This vehicle isn’t trying to serve different people than the bus serves or to provide a higher quality experience. This vehicle is on rails for one good reason: The corridor it serves needs huge capacity — many passengers per driver — and only a light rail vehicle can provide that. But for the same reason, it’s designed to a high reliability standard: separated from traffic in a grass-tracked median, able to pre-empt many signals, and it seems to encounter no delay apart from the stations themselves.
More soon here on the remarkable parallel improvements in Paris’s essential bus system. But for now, just notice that in Paris, light rail is just what you do when you need a really, really long bus. Other than that, there’s an attempt to make the bus and rail experiences as similar as possible. Both are clearly part of the same system, aimed at the same diversity of riders.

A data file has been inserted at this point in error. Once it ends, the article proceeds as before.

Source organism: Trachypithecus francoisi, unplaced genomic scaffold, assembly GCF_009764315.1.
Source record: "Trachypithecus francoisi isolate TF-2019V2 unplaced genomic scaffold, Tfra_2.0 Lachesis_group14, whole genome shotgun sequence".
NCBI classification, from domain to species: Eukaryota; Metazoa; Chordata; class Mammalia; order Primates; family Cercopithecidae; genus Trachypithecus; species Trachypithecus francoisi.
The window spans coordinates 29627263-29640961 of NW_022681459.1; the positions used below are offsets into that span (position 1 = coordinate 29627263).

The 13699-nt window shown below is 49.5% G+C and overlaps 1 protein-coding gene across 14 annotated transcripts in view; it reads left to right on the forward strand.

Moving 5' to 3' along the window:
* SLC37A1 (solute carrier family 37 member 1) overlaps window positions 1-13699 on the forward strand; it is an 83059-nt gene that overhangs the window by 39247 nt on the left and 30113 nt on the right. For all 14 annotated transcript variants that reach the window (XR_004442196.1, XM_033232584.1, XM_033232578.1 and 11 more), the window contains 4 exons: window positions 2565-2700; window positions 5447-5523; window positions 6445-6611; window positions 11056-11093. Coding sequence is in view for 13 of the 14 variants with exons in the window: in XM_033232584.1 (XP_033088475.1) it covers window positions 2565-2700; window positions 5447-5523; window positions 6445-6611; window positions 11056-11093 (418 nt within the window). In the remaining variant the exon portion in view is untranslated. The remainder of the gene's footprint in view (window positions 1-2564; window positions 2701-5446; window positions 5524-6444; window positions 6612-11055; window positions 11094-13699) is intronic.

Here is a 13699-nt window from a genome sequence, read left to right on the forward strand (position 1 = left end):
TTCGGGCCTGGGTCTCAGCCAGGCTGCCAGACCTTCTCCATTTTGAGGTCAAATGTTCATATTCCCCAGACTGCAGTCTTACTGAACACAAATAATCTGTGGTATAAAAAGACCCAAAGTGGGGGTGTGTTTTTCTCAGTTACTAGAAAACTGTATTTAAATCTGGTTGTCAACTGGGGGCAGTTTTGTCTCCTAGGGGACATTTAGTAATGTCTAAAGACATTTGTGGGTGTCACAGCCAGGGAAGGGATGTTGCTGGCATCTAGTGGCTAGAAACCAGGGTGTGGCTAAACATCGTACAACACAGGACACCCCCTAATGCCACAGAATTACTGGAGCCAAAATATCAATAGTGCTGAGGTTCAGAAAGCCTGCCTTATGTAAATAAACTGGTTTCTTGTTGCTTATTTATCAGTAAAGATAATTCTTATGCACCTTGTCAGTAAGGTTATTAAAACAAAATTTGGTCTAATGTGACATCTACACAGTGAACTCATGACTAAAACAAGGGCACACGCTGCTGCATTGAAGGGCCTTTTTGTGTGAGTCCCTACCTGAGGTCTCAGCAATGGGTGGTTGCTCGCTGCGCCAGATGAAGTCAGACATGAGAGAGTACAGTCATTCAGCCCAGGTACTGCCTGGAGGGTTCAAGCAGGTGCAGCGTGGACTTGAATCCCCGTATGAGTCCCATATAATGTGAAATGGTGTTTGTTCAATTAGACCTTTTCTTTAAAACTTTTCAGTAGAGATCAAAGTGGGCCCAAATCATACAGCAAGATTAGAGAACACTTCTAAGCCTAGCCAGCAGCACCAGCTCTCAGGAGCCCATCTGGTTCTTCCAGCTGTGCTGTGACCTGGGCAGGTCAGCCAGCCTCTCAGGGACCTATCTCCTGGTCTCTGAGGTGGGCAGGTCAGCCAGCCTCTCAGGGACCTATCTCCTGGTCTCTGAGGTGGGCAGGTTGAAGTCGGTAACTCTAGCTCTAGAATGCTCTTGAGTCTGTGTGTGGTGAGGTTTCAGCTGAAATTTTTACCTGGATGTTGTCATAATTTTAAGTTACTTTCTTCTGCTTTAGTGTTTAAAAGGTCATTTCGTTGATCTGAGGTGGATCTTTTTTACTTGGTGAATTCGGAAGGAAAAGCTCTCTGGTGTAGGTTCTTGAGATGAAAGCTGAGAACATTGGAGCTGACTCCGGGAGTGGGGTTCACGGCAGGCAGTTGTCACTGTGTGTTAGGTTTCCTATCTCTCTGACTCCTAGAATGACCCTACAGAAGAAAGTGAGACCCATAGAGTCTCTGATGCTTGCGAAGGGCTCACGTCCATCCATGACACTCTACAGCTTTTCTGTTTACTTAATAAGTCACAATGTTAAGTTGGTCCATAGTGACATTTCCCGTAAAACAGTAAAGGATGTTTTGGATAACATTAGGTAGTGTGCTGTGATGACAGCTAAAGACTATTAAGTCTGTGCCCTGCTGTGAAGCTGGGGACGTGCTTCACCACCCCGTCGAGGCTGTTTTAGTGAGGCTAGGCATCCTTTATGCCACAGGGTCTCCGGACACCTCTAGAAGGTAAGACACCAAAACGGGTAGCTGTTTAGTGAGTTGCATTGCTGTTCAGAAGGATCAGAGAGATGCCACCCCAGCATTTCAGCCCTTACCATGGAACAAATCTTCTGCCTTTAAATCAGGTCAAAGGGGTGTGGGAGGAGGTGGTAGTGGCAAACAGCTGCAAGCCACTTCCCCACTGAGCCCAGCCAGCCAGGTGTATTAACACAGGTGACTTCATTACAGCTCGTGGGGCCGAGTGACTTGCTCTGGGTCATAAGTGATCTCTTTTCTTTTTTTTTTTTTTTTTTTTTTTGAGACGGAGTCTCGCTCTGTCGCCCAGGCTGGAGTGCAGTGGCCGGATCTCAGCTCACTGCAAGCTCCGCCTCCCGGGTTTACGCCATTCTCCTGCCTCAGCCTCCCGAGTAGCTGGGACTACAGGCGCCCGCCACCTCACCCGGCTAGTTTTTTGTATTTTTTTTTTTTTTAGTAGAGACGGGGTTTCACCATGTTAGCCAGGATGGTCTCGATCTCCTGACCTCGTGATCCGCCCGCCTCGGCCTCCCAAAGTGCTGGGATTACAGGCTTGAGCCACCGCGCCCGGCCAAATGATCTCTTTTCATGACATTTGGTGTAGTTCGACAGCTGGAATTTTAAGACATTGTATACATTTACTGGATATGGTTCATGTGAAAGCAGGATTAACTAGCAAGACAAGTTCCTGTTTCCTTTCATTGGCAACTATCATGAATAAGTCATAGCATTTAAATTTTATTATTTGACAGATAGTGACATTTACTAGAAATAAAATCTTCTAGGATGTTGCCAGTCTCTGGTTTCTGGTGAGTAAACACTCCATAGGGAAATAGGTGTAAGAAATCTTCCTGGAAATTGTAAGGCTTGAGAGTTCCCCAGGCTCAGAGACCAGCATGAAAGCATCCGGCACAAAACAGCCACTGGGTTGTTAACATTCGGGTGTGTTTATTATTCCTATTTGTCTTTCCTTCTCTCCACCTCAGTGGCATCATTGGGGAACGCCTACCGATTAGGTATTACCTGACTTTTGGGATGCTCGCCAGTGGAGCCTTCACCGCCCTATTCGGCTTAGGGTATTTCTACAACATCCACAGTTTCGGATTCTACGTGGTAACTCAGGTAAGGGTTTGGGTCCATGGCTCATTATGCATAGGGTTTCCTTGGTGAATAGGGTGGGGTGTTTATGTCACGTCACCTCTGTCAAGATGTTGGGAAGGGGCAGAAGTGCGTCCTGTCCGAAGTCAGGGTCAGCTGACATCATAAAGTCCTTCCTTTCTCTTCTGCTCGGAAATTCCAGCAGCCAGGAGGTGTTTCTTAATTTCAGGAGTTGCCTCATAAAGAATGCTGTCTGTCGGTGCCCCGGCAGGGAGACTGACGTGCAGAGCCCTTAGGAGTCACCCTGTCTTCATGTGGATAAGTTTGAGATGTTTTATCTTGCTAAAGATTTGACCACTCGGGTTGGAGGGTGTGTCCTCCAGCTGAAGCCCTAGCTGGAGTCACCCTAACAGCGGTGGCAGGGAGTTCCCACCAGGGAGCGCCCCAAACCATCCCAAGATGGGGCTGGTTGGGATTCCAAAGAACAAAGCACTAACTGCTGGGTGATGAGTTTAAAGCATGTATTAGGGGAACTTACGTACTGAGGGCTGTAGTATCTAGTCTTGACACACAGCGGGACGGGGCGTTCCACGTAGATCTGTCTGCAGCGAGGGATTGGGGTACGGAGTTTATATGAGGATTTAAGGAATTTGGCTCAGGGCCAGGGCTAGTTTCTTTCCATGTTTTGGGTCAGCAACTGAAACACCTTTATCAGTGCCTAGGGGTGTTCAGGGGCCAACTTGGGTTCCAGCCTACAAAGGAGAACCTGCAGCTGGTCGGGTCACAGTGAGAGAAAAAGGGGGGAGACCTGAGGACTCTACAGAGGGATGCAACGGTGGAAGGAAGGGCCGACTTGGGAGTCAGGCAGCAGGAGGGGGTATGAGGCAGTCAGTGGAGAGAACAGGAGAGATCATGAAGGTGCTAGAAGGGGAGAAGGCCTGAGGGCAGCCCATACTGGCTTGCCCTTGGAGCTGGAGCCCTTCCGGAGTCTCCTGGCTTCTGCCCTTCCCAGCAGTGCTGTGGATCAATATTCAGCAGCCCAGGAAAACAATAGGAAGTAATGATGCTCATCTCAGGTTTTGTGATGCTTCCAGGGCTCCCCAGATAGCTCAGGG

There are a couple of differences. Obviously, the tram is longer, and the giant bus wheels mean that you have to climb up to get into some seats, which is not the case on the tram. Otherwise, yeah, they’re pretty close, and that’s how it should be. The other benefits that the tram provides it does without even trying (like better ride quality).
Obvious question: Do the busses in Paris run on a proof-of-payment system? The fact that the bus is outfitted like a tram suggests so… how does PoP work over larger bus networks, as opposed to rail networks with (presumably) denser ridership?
We were just in Paris this last April. We had ridden the buses last year a bit but this year it became our primary way around. That was largely for the experience even though it was slower and less frequent than the Metro.